Corporations here support various philanthropic causes of their choosing, but business and professional associations also are spearheading efforts to get their members to donate their time and talents to charitable endeavors.
"We do a lot of things in the community, and it isn't just one big annual event," says Joel White, executive officer for Spokane Home Builders Association.
White says SHBA supports multiple local charities. The organization teams up with Habitat for Humanity to provide services and products to help the nonprofit build homes. For example, he says Gold Medal Mechanical, one of its members, often does the plumbing work for Habitat homes.
When members pay their annual dues some of those funds are directed toward charitable projects supported by the association, White says. He says community service isn't a requirement of membership, but participation is encouraged.
One particular service event put on by SHBA is the Where Does Your Home Hurt Project. That project, which has happened annually over the last four years, aims to help community members by fixing up a portion of their home for free, with the work being completed in one week's time.
Deacon Band, president of Band Construction and first vice president and membership committee director of SHBA, was the general contractor on the most recent service project, a home on north Monroe Street.
Band says the nominee for this year's project was an elderly woman who has cancer and was living in a home that was dilapidated. There was an addition on the back of the house that was a combined kitchen, bathroom, and mechanical room, he says.
Band says the team completely tore out the addition and rebuilt it in a week. He says the volunteers put in new cabinets and a skylight, and an individual donated a new, handicapped-accessible bath tub and shower with an estimated $5,000 value. The workers also carpeted and repainted the entire house, and landscaped the surrounding area.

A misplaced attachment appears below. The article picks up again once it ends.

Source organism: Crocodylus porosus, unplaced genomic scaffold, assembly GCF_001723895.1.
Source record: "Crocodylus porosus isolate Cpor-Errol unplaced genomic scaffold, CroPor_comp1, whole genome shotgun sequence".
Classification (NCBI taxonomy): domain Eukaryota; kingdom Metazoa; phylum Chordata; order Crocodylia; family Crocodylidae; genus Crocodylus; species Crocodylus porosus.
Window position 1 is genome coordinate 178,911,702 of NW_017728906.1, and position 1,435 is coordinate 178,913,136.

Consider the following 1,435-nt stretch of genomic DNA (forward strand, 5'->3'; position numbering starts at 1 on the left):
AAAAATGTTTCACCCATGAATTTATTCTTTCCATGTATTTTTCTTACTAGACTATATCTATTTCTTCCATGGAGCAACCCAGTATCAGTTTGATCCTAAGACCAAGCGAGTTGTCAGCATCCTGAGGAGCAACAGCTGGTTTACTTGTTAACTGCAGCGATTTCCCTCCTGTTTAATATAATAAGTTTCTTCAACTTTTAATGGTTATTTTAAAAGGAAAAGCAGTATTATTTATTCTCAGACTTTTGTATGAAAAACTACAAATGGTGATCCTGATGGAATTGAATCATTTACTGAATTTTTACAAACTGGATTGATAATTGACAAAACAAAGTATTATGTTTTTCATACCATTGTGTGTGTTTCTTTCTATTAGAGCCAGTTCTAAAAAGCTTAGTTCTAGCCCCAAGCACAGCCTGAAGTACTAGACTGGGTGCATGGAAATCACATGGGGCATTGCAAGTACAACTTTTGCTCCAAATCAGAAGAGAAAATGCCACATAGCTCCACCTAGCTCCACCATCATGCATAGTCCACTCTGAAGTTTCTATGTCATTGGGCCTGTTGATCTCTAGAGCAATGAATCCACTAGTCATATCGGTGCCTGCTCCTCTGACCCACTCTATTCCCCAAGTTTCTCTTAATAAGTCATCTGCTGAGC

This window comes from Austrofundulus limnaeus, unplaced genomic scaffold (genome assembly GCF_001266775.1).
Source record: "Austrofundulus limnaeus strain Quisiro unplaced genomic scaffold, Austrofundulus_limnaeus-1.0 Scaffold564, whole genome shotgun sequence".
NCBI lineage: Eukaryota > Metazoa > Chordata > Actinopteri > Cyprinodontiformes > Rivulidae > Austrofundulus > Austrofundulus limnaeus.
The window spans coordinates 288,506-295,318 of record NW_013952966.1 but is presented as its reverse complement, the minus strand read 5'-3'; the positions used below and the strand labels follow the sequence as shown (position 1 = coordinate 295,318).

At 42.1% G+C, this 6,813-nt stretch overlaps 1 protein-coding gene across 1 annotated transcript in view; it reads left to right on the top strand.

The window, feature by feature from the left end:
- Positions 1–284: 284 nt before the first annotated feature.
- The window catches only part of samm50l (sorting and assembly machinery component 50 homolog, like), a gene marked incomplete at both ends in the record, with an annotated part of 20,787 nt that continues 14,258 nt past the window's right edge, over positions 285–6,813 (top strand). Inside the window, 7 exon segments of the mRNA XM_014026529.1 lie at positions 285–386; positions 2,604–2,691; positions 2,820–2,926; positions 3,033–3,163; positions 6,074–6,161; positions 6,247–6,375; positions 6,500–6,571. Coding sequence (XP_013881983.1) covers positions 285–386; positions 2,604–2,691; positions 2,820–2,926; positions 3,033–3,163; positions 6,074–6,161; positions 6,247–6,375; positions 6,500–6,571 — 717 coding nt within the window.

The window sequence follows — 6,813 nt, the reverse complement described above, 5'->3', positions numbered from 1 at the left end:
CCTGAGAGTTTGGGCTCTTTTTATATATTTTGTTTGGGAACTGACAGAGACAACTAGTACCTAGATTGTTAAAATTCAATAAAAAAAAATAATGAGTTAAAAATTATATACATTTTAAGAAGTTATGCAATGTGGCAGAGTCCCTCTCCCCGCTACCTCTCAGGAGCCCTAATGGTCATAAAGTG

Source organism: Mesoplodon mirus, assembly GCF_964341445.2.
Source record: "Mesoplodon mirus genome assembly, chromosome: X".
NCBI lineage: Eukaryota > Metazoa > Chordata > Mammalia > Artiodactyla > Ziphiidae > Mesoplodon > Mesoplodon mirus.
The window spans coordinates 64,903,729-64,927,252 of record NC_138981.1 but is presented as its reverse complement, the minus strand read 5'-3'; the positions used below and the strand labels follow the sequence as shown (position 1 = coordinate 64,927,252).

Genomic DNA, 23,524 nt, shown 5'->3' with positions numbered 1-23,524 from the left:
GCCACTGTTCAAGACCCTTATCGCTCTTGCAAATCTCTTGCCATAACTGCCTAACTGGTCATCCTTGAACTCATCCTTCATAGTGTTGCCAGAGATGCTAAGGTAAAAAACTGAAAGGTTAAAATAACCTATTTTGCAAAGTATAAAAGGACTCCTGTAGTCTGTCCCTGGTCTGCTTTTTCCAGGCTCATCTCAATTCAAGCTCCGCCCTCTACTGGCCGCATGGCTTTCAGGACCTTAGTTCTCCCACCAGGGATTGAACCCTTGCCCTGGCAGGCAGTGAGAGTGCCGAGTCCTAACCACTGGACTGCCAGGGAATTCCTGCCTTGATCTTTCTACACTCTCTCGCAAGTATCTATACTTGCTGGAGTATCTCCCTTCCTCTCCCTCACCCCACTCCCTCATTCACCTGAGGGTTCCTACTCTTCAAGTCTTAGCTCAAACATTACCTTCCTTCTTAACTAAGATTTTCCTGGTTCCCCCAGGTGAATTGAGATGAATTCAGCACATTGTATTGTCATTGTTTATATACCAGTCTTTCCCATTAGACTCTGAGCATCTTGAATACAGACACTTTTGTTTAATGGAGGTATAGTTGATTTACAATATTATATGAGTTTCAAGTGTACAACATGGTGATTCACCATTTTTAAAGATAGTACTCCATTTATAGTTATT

Band says the project equated to a $75,000 to $85,000 donation.
While the association continues to take on such projects, White says it has had to pull back due to the economy in recent years.
"In the past we've done more," White says. "We've just had to scale back our activities in the downturn in the industry."
He says in the past, the association would do events that would raise $20,000 to $30,000 for Wishing Star, an organization that looks to grant wishes to children and young adults between the ages of 3 and 21 who live in the Inland Northwest and have a life-threatening illness.
"I think there are glimmers of hope (of that philanthropic activity rising again), but that's going to depend on the economy, not us," White says. "We can do more for the community when people are buying homes and utilizing our services."
Rob Higgins, executive officer for the Spokane Association of Realtors, says one of the biggest volunteer programs that association supports is the Children's Clubhouse, at Providence Sacred Heart Medical Center & Children's Hospital.
Located on the fourth floor of the children's hospital, the Children's Clubhouse is a resource through Providence that provides an area for children to play while family members receive medical treatment in the hospital complex.
In 2010, the Spokane Association of Realtors began supporting the Children's Clubhouse after it closed due to staffing issues. The Realtors, through then-President Linda Miller, chose to begin staffing the Clubhouse, and now have done so for 2 1/2 years.
"We put that together under Linda's guidance and started by keeping the clubhouse open three days a week. Now we're up to four days a week," Higgins says.
He says roughly 100 association members volunteer at the clubhouse monthly.
The Realtors also hold a food drive annually to benefit Second Harvest Food Bank. Higgins says in the last few years, the association has partnered with Albertsons, but it has held the food drive for about 30 years in all.
"We used to just go knock on doors and collect food," Higgins says. "Today, we work with Albertsons, primarily in the supermarkets."
The next food drive is planned for Sept. 6 and 7.
Higgins says the association has supported other organizations in the past, including Boys & Girls Clubs of Spokane County and Vanessa Behan Crisis Nursery.